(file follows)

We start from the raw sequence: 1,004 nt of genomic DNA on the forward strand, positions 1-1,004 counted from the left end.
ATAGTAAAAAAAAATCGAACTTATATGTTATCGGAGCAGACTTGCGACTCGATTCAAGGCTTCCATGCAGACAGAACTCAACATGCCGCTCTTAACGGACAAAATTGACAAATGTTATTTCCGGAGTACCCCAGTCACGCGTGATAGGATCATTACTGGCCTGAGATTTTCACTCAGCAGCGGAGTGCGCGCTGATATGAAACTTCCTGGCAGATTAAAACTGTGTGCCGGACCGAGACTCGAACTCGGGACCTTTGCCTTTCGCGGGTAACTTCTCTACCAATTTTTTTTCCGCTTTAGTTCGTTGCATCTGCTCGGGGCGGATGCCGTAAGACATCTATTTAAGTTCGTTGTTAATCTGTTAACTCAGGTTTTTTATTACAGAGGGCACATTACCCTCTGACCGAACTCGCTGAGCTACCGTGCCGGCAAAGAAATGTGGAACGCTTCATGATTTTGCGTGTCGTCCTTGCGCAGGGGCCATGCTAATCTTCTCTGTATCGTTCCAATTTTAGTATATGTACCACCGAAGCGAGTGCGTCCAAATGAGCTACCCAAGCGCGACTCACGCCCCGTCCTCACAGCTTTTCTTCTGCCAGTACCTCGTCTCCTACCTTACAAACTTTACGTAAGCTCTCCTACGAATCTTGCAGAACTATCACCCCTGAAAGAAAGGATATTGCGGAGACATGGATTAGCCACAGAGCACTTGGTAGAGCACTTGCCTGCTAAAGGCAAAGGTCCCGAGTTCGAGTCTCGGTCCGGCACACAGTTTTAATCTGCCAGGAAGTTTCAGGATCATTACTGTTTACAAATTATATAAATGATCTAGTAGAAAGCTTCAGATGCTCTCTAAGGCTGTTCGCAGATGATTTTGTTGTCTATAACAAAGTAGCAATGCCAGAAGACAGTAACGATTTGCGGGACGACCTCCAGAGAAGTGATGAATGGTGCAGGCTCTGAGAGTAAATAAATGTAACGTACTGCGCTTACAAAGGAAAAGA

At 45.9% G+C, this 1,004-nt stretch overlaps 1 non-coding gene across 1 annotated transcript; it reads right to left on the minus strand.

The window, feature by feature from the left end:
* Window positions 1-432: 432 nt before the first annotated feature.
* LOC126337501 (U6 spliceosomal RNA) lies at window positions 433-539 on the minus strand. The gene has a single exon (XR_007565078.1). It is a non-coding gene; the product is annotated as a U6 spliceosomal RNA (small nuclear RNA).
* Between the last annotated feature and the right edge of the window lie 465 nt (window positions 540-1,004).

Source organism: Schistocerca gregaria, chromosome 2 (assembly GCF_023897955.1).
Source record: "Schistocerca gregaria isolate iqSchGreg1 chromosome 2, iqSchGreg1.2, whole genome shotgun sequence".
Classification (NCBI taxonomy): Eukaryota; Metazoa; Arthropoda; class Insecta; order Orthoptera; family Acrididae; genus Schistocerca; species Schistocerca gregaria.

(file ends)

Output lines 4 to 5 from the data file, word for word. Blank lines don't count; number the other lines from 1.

The window, feature by feature from the left end:
* Window positions 1-432: 432 nt before the first annotated feature.